~ I’ve always enjoyed being a people-watcher. Now, as a mother, I have learned to become a child-watcher. It really does amaze me that so many people living together under the same roof can be so extremely different! But different doesn’t mean bad and shouldn’t mean annoying! It’s just different.

~ My Dear Children, This is a very important letter.  The purpose of this letter is to try to explain to you one of life’s most important secrets – the secret of death. Very few people understand death.  Most are afraid of it.  Many try to ignore it.  Hardly anyone wants to talk about it.  But God wants you to understand it.

~ A tribute says ‘you are worthy. You have value. You may have failed me, hurt me, and disappointed me at times, but I am taking off my judicial robe and releasing you from the courtroom of my mind.’ A tribute allows you to take a hard, honest look at a person and your experiences together and to recognize the things they’ve done right, the sacrifices they’ve made.

~ Every single person you encounter…has so much more going on inside of them than you’ll ever know. But once you get to know a person, once you get to know their story, you’ll be amazed at how much you like them. Once the external layers are peeled away, you’ll begin to understand that we all struggle and wrestle with a lot of the same things, and once you realize that, it makes a huge difference in how you relate to people.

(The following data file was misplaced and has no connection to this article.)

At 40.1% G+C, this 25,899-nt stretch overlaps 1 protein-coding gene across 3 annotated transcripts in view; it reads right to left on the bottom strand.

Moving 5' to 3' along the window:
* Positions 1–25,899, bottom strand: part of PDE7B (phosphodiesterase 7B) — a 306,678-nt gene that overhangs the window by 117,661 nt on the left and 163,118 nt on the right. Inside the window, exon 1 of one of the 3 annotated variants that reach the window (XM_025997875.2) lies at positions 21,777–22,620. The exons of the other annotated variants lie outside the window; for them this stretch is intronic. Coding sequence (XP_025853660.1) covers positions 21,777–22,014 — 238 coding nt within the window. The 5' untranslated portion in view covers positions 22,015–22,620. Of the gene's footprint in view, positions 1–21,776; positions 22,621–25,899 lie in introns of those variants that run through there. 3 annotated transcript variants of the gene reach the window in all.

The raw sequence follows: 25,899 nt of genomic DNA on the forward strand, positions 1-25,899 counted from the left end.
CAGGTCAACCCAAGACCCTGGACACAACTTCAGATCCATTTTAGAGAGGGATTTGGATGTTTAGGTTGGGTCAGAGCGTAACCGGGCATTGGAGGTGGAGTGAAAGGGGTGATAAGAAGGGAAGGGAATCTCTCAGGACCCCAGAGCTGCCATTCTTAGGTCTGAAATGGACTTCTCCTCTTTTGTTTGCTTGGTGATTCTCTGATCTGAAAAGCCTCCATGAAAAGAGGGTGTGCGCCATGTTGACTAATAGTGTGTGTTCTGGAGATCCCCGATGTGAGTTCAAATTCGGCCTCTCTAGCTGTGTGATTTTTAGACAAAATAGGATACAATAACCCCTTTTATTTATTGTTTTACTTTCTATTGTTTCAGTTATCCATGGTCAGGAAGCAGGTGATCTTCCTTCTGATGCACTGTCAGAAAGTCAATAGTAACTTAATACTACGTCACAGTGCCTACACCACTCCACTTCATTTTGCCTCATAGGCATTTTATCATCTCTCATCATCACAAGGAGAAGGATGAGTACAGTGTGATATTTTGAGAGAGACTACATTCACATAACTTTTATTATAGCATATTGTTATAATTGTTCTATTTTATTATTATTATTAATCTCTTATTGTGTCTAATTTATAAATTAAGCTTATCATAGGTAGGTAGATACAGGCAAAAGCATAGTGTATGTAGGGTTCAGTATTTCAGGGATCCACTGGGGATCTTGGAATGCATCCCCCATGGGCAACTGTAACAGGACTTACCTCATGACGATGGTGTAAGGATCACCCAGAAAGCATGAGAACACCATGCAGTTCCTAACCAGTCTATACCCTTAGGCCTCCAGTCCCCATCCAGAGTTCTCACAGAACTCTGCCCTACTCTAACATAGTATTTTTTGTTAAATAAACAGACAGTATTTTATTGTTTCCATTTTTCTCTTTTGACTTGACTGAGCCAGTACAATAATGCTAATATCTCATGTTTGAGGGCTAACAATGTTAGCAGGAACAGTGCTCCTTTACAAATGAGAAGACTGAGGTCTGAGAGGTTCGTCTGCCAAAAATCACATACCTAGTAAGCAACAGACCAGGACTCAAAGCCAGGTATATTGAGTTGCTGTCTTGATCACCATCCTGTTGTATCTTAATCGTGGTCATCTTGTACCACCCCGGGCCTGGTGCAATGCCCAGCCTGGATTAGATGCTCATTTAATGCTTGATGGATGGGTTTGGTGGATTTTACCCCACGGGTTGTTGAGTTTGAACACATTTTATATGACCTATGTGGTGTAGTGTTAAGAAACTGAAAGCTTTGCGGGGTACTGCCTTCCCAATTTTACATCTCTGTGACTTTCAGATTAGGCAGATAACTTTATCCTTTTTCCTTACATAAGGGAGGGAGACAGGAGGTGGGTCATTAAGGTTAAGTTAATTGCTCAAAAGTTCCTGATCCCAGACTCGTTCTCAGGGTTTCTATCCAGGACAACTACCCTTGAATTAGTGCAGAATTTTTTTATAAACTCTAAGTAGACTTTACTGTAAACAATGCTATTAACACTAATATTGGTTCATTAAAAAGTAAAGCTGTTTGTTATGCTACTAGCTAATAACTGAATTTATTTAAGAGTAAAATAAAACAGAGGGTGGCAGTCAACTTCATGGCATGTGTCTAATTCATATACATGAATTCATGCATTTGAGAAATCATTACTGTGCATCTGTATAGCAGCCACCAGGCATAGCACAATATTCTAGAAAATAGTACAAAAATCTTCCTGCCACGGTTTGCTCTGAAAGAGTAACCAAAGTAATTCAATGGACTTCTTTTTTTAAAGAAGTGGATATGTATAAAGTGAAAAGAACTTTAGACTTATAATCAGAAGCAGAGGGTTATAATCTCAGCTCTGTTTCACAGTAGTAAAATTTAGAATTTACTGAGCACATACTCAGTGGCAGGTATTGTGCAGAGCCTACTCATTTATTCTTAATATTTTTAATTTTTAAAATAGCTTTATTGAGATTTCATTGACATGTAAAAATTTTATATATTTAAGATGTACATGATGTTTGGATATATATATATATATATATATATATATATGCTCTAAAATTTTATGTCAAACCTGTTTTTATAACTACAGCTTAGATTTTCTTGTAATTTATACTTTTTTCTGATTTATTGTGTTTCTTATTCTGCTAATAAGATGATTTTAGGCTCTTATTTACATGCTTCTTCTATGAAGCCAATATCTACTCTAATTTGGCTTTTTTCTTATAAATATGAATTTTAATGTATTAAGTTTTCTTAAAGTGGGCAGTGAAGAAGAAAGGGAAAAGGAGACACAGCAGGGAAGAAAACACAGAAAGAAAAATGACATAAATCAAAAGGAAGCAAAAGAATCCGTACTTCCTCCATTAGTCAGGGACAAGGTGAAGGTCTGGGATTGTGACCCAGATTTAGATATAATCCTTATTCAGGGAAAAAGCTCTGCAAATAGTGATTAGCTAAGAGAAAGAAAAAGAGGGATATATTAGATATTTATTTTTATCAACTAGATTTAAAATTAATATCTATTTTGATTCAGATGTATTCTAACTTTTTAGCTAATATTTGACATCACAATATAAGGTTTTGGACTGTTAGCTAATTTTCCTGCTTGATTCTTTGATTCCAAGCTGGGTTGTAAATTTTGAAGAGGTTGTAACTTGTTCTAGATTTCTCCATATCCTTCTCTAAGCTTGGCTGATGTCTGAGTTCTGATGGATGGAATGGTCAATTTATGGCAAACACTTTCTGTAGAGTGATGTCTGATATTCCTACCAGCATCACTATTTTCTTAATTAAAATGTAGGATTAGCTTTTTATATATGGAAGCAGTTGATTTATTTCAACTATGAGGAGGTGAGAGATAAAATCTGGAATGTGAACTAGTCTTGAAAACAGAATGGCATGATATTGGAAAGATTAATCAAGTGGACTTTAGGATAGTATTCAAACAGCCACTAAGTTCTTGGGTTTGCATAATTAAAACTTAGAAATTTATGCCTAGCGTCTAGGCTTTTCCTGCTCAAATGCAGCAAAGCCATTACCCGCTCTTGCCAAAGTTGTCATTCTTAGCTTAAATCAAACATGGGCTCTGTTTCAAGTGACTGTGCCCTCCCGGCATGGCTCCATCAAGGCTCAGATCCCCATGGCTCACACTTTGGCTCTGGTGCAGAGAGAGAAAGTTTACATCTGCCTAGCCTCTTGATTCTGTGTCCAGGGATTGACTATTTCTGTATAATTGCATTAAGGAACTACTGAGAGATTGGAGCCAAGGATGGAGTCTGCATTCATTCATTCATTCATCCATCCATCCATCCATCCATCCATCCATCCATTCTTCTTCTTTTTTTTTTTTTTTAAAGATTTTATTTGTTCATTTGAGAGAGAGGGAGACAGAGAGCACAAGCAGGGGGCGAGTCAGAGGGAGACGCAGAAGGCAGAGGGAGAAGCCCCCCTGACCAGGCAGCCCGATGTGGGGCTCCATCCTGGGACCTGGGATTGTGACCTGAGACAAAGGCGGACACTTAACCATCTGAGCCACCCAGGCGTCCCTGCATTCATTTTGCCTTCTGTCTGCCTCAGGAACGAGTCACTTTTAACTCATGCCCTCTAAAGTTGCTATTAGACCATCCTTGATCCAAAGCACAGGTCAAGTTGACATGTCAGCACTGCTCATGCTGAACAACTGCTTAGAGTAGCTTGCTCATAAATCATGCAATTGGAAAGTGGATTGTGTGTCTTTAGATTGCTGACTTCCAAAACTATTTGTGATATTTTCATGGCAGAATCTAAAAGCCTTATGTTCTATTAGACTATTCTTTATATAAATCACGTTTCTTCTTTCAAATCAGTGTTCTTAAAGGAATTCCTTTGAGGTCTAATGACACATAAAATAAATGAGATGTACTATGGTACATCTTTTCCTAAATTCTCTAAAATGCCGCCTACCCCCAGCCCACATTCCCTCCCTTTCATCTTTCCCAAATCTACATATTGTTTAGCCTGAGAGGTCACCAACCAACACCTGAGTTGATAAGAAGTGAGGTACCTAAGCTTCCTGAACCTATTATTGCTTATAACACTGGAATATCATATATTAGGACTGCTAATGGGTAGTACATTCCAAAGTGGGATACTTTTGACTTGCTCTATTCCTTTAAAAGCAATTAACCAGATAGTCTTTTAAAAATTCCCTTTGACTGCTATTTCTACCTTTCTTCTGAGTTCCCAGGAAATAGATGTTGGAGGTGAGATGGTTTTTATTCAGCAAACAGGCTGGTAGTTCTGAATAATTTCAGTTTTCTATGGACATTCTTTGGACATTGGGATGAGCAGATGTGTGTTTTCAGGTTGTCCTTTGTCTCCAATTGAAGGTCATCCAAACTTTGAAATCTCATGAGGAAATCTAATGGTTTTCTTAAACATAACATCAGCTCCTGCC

Thanks for traveling through the past couple of years with me! I’m going to take a break from blogging for a while, but maybe our paths will cross again sometime in the future. If we’re headin’ in the same direction, I bet they will! May God bless you, friend.




Remember when your hope is lost and faith is shaken
Remember when you wonder if you’re gonna make it
There’s a hand stretched out through your deepest doubt
We can’t pretend to see the ending or what’s coming up ahead
To know the story of tomorrow
But we can stay close to the One who knows

We can trust our God
He knows what He’s doing
Though it might hurt now
We won’t be ruined
It might seem there’s an ocean in between